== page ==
Acquired the Speed plates and published the last edition in 1770.
List of Maps in the Poly-Olbion
Cornwall & Devon
Dorset & Hampshire
Somerset & Wiltshire
Glamorgan & Monmouth
Pembrokeshire & Carmarthen
Herefordshire & Worcestershire
Caernarvonshire & Merionethshire
Denbighshire & Flintshire
Gloucestershire & Worcestershire
Buckinghamshire, Berkshire, Oxfordshire
Middlesex & Hertfordshire
Surrey & Sussex
Essex & Suffolk
Bedfordshire & Huntingdonshire
Derbsyhire, Nottinghamshire, Leicestershire
Lancashire & Isle of Man
Cumberland & Westmorland
Poly-Olbion of a Chrographical description of Tracts, Rivers, Mountains, Forest and other Parts of this renowned Isle of Great Britain
The work was started in 1598 and in 1612 the first volume appeared illustrated by 18 maps. It was reissued in 1613 but it wwas another nine years that the second part was published with a further 12 maps.
The work was not hand coloured at the time so coloured maps you find will have been worked on in more recent times.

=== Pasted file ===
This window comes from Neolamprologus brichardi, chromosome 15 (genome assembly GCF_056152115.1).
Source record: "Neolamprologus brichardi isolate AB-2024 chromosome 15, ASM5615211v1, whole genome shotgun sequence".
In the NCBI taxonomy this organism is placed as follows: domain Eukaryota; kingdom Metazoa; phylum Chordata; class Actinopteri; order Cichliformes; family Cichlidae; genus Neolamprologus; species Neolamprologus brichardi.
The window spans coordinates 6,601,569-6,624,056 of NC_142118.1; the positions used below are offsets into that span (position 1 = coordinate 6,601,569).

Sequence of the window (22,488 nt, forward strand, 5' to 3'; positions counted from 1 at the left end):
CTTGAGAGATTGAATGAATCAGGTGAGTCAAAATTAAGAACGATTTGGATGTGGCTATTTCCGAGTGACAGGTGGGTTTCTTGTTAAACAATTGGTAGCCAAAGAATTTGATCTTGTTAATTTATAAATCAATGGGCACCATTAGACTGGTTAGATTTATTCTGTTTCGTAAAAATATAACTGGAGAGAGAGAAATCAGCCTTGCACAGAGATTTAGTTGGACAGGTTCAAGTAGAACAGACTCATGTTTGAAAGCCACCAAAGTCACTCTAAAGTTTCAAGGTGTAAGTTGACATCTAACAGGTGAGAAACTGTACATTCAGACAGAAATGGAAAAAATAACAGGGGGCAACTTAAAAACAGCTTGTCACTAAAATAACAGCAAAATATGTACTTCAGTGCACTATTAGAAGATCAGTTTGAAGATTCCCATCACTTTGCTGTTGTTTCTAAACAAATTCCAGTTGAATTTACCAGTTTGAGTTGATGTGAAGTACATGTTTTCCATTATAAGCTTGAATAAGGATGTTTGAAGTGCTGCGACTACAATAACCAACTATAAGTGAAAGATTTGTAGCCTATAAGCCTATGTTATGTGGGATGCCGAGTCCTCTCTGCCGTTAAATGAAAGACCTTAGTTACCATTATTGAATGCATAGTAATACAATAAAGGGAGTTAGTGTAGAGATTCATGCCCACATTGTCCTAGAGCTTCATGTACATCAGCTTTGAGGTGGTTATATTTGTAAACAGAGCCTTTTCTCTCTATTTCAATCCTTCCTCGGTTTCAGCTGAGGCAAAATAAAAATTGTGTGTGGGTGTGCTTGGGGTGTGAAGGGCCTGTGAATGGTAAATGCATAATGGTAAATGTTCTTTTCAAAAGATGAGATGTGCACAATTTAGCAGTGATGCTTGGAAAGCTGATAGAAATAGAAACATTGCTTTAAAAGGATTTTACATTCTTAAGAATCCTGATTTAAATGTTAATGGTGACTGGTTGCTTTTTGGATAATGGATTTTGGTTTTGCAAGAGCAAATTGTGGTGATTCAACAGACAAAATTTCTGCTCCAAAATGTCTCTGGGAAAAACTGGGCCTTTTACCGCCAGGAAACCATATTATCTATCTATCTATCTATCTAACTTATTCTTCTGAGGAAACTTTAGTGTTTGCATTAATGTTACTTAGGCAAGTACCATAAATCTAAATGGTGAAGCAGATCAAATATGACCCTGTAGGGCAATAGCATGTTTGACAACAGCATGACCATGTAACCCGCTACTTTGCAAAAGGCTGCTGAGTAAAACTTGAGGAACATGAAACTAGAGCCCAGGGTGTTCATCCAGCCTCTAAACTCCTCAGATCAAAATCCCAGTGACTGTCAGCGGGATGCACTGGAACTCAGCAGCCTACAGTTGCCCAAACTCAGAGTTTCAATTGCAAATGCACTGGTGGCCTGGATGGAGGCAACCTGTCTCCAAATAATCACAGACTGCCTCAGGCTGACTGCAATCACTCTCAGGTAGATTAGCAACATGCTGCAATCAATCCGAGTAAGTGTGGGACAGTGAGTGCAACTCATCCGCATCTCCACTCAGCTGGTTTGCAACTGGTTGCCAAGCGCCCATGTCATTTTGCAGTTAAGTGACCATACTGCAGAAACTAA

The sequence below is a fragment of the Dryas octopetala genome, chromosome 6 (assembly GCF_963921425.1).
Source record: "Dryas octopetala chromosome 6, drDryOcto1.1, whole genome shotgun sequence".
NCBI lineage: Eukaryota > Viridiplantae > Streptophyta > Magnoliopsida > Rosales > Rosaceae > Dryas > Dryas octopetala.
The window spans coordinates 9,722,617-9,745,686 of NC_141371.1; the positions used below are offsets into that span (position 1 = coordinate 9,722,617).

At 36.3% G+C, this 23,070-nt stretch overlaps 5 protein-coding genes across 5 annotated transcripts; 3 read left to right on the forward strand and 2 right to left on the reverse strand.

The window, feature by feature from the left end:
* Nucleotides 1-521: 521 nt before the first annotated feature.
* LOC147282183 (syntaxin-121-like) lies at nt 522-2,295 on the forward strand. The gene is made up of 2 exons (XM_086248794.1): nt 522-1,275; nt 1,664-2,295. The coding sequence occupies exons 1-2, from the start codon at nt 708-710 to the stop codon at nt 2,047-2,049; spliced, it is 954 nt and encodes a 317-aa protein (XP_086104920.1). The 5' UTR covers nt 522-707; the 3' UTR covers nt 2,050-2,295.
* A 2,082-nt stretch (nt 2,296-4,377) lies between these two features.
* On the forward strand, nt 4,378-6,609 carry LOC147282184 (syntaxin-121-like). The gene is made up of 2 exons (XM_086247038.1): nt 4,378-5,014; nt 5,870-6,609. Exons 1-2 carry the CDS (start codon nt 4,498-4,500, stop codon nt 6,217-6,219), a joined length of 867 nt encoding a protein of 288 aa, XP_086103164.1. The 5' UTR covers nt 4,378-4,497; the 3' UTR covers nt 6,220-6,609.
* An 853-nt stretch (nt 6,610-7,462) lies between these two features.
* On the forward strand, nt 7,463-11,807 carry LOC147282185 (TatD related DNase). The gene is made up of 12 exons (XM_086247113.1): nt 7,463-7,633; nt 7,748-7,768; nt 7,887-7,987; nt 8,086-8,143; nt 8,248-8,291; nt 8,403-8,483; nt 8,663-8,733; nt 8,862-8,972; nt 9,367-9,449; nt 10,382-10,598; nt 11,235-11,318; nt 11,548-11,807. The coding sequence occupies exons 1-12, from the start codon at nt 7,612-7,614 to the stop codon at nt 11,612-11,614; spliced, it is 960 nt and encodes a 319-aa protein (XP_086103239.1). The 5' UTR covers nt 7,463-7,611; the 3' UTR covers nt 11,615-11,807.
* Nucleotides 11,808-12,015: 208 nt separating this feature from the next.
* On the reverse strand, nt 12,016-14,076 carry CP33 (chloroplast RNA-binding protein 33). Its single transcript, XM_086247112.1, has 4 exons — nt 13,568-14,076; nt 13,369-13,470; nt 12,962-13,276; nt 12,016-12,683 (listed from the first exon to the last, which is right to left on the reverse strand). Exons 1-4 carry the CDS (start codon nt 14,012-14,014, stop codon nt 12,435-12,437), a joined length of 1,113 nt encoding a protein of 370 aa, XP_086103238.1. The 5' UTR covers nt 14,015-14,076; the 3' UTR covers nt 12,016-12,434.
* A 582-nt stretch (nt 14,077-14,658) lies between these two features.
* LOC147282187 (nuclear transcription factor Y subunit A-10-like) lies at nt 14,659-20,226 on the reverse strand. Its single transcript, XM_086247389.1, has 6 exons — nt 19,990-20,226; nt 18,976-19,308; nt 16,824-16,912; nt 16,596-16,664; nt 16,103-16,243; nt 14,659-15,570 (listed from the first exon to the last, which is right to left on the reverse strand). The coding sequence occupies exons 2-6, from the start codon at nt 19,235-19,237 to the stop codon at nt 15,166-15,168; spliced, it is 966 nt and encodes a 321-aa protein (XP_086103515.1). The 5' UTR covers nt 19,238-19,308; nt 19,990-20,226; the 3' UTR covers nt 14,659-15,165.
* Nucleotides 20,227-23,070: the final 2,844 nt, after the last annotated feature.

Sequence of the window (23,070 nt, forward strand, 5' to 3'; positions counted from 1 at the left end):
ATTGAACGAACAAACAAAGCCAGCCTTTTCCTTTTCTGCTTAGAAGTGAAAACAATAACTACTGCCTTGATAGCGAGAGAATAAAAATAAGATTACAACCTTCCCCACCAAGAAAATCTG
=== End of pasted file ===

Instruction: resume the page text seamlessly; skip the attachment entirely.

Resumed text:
Drayton died in 1631 and was buried in Westminster Abbey.
Charles I ( 1625 - 1649 )
The son of James I and Anne of Denmark
Born at Dunfermline in 1600
Ascended the throne in 1625
Married Henrietta Maria of France
Had four sons and five daughters
Executed at Whitehall, London in 1649, aged 48 years
Civil Wat Battles
1643 and 1644 Newbury
1644 Marston Moor
THE BLAEU FAMILY
One of the greatest names in early map making is that of Blaeu. The business flourished for over forty years in the city of Amsterdam. The company started in 1596 making instruments and globes but soon expanded into publishing maps and charts. His first son Joan was born in about 1599 who by 1610 had six brothers and sisters, Sijtge, Jacob, Stijntgen, Catharina, Willem and Cornelis.